And then there are the folks who are "not into babies" whom I hardly ever speak to any more. One example I found painfully obvious was when a particular person I knew spoke not more than two words to me an entire evening at a dinner party. Even while sitting at an adjacent seat close by me and Nathan, he managed to avoid making any direct comments or remarks to me the entire time. He seemed almost a little disdainful of the fact that I morphed into this maternal creature. I had effectively become an irrelevant person to him in his world.
Maybe we never had much in common to begin with in the first place. But it got me thinking about how circles and network of people evolve as we change.
The change is even more underscored by the fact that I'm developing some crunchy parenting tendencies with all the cloth diapering, baby-wearing, sewing my own baby stuff and now considering extended breastfeeding and even toying with the idea of home-schooling (which then again might just turn out to be a pie-in-the-sky thinking). That leaves even less people whom I can talk to about such crunchy stuff.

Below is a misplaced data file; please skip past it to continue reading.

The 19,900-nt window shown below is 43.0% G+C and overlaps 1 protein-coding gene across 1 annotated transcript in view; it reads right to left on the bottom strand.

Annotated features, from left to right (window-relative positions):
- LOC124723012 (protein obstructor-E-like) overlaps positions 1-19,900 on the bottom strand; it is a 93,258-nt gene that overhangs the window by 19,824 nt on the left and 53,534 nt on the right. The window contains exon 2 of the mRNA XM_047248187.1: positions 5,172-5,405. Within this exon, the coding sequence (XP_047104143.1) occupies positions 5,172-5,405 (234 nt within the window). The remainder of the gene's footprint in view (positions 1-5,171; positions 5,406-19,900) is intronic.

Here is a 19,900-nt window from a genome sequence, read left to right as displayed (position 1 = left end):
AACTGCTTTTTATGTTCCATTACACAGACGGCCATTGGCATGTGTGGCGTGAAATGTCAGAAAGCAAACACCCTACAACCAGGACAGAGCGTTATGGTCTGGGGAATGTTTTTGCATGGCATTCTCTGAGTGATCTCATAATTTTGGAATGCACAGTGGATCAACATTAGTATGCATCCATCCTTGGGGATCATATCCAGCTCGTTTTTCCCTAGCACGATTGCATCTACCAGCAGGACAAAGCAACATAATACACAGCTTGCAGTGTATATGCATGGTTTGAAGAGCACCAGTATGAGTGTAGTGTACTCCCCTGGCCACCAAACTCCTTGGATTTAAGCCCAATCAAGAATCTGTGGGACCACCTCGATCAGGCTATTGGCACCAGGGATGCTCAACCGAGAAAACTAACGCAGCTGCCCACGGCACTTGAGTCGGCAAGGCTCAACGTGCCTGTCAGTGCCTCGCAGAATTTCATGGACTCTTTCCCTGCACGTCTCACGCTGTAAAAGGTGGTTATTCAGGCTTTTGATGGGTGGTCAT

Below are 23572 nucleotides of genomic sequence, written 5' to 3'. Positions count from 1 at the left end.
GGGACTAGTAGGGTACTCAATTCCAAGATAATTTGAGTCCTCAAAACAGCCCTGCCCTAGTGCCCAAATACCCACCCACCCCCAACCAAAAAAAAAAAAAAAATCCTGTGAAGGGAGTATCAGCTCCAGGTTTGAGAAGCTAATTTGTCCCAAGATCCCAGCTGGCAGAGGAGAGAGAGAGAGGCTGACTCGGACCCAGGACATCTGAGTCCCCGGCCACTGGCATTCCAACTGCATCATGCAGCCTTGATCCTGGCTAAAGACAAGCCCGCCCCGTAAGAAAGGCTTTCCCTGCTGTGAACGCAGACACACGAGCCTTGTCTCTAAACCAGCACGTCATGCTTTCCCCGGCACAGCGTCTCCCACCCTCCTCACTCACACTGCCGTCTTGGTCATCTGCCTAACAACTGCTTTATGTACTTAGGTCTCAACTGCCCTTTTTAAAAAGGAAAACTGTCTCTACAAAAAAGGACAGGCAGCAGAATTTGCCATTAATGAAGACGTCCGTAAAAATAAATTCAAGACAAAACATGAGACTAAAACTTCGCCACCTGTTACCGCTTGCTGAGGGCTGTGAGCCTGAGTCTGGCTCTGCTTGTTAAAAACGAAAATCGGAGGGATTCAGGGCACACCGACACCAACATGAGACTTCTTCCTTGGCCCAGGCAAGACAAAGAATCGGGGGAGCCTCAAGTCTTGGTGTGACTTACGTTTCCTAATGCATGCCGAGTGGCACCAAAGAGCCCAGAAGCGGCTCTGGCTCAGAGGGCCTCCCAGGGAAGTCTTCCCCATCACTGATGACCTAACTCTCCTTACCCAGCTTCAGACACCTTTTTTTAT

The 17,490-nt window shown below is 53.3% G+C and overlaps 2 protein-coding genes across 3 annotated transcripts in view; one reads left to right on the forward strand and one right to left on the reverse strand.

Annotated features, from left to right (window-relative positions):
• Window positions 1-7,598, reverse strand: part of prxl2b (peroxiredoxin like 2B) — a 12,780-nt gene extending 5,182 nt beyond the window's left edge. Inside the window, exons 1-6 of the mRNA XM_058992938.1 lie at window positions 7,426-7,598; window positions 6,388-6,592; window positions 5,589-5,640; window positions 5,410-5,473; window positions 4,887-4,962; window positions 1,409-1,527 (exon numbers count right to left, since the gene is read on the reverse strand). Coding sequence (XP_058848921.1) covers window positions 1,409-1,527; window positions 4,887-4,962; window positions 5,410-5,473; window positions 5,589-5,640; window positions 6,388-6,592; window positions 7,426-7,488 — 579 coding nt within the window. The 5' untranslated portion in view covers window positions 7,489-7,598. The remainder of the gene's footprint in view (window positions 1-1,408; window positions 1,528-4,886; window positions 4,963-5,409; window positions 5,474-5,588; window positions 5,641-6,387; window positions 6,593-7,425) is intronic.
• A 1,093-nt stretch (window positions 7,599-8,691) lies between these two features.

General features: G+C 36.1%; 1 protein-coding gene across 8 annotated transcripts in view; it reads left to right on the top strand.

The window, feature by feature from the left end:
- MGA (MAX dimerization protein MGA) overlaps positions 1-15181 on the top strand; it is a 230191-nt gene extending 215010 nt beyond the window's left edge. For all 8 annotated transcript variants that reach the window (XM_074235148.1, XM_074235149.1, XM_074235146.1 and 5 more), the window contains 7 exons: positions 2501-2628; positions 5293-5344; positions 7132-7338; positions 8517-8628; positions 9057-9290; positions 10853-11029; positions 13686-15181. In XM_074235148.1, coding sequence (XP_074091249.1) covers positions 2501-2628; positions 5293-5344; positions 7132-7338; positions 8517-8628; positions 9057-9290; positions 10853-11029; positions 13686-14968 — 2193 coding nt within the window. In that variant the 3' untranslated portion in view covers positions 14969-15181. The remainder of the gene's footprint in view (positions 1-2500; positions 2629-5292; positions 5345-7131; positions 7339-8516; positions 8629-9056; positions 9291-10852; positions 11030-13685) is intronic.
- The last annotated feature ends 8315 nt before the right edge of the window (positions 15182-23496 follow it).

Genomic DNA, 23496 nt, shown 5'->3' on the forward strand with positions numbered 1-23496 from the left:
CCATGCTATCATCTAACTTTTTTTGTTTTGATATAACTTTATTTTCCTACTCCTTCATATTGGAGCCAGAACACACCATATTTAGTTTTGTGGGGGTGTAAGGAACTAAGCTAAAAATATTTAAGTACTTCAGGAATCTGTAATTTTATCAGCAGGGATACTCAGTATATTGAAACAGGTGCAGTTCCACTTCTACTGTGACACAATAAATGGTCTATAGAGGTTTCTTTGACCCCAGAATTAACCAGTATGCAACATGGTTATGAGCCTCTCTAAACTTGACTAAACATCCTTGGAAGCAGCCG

In general, the friends here we spend the most time with are our cell group members in church. I love the people in this group, however sometimes it gets a little lonely being the only parents in this group (well lonely for me anyway, my hubby is probably fine either way). In fact most of my parenting conversations actually occur primarily on Facebook or via this blog. Is that strange or just plain sad?
But part of me doesn't want to fully admit this "change". I'd hate to be one of those people that seemingly "grow out" or "grow up" from a group. I don't want to be labelled as being smug or presumptuous. Why can't we just grow and move on in the same direction together? Why can't we just keep things simple and not make such a big deal?
Is it possible to evolve and change but at the same time keep some things the same way they have always been?